The Linchpin Of Christianity, Part II

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When I’m litigating a case, I try to find out early in the case the other side’s best argument. I may not know all the evidence they will present at trial, but I do know they know, and therefore the argument they lead with is the one they usually think gives them the best chance of winning.

In Jerusalem at the time of Jesus’ crucifixion, the “other side,” the opponents of Christianity, were the Jews. They had a vested interest in their religion. This was particularly true of the religious leaders who made their living by their religion. The Jewish leaders’ opposition to Christianity is best shown in that they were the ones who were responsible for turning Jesus over to the Romans for crucifixion.

After Jesus’ resurrection, the argument the Jews decided upon to disprove the resurrection was that Jesus’ disciples had stolen the body. Given what the Jews had to lose, we must conclude this was the best argument they had. There is something else we can know: It must have been undisputed the tomb was empty.

The easiest way to disprove Jesus’ resurrection would have been to march to the tomb and produce the body. That they didn’t means the tomb was definitely empty. Second, it must also mean there was no dispute about where Jesus had been buried.

So, the Jews said Jesus had not been resurrected from the dead but that the disciples had stolen His body from the tomb.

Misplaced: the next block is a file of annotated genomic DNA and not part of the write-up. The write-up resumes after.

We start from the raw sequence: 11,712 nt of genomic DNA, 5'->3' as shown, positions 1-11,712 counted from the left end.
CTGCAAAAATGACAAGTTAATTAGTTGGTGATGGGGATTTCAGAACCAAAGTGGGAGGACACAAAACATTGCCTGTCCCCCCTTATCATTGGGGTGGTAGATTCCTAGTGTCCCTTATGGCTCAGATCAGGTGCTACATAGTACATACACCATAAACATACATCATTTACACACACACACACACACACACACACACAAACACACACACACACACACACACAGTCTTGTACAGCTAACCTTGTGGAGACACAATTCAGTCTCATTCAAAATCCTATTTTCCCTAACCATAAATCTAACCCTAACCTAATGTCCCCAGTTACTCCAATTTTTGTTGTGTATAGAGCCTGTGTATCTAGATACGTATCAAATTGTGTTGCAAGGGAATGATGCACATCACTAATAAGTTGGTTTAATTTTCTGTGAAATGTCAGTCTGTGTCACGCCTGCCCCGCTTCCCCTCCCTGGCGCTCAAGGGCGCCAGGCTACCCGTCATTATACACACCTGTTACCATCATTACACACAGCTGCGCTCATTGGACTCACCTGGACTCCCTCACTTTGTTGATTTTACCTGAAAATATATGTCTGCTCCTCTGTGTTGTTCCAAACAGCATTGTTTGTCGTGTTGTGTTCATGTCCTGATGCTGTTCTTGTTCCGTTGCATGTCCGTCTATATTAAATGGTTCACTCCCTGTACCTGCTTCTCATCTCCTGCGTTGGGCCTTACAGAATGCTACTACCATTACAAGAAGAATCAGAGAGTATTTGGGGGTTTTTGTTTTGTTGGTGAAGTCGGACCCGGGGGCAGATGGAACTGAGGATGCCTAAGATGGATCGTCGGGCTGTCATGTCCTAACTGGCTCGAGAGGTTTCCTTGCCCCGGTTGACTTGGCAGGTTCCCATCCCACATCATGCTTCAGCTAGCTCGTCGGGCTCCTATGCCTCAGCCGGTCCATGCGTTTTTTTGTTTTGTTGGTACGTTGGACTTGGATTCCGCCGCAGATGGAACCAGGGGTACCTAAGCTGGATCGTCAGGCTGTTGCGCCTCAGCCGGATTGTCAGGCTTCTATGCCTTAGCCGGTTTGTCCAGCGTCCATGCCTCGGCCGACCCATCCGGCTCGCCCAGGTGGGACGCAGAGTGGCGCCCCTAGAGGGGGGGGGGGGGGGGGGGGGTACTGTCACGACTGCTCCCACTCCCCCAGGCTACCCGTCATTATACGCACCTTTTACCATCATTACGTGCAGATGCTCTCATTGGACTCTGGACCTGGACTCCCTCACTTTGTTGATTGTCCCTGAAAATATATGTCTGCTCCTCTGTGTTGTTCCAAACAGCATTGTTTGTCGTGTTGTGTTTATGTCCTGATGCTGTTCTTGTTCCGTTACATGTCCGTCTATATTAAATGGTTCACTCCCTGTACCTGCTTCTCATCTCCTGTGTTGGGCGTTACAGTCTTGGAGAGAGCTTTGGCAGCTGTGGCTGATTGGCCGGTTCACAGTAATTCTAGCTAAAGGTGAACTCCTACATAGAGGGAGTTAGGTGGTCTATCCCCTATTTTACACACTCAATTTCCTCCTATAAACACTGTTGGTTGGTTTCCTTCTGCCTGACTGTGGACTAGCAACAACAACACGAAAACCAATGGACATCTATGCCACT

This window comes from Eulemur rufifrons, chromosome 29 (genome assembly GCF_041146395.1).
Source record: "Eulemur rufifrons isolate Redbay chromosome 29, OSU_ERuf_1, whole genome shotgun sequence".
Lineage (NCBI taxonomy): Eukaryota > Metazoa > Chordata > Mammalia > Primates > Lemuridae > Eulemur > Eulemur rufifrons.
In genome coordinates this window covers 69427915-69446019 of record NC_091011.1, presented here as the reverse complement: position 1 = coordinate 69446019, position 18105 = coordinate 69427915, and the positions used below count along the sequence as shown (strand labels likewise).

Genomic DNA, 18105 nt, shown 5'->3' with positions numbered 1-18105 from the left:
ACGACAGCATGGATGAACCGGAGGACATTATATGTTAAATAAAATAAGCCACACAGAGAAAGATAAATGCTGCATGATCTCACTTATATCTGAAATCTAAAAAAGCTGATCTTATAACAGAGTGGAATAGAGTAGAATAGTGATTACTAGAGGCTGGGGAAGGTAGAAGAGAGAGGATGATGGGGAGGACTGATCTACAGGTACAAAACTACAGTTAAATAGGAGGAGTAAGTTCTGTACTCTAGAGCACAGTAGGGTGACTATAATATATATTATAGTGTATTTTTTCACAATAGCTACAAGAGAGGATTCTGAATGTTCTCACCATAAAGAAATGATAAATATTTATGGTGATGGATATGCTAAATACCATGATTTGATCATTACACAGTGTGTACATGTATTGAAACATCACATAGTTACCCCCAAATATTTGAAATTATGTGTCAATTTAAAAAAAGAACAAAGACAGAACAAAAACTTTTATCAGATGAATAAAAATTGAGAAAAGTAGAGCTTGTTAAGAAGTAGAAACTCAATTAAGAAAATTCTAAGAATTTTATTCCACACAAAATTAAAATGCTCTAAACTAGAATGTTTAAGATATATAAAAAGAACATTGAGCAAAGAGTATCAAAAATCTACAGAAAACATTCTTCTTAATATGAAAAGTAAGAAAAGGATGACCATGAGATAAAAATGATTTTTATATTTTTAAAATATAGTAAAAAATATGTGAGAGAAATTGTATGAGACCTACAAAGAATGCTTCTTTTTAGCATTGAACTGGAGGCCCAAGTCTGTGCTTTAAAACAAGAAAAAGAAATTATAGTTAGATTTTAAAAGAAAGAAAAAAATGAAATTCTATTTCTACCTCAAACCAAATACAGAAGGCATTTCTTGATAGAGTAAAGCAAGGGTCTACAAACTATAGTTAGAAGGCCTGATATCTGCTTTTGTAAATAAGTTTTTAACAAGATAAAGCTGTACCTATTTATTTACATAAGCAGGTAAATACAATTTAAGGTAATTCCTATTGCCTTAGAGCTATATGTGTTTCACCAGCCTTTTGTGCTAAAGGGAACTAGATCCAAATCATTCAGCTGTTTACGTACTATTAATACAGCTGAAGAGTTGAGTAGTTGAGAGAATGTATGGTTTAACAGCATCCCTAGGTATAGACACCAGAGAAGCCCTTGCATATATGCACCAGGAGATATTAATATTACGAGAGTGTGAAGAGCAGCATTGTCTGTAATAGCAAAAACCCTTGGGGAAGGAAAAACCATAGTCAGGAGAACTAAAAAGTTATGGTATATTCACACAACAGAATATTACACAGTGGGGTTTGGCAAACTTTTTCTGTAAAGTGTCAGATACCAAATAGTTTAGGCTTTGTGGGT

There’s one problem with this argument.  Actually, there are a number of problems with this argument but one very, very big one.

The disciples, the same disciples the Jews said stole Jesus’ body from the tomb, ended up giving their lives in martyrdom based on the truth of the resurrection. All they had to do to avoid martyrdom was to deny the resurrection, to deny Jesus was who He said He was.

Some might argue that people throughout history have given their lives based on mistaken ideas about God. I agree.

The difference here is that if the disciples stole the body of Jesus, that means they gave their lives for something they knew was a lie. That is, of course, absurd.

The better explanation, and the one that is consistent with the disciples’ transformation from despair and timidness to joy and boldness is the historical fact of the resurrection. GS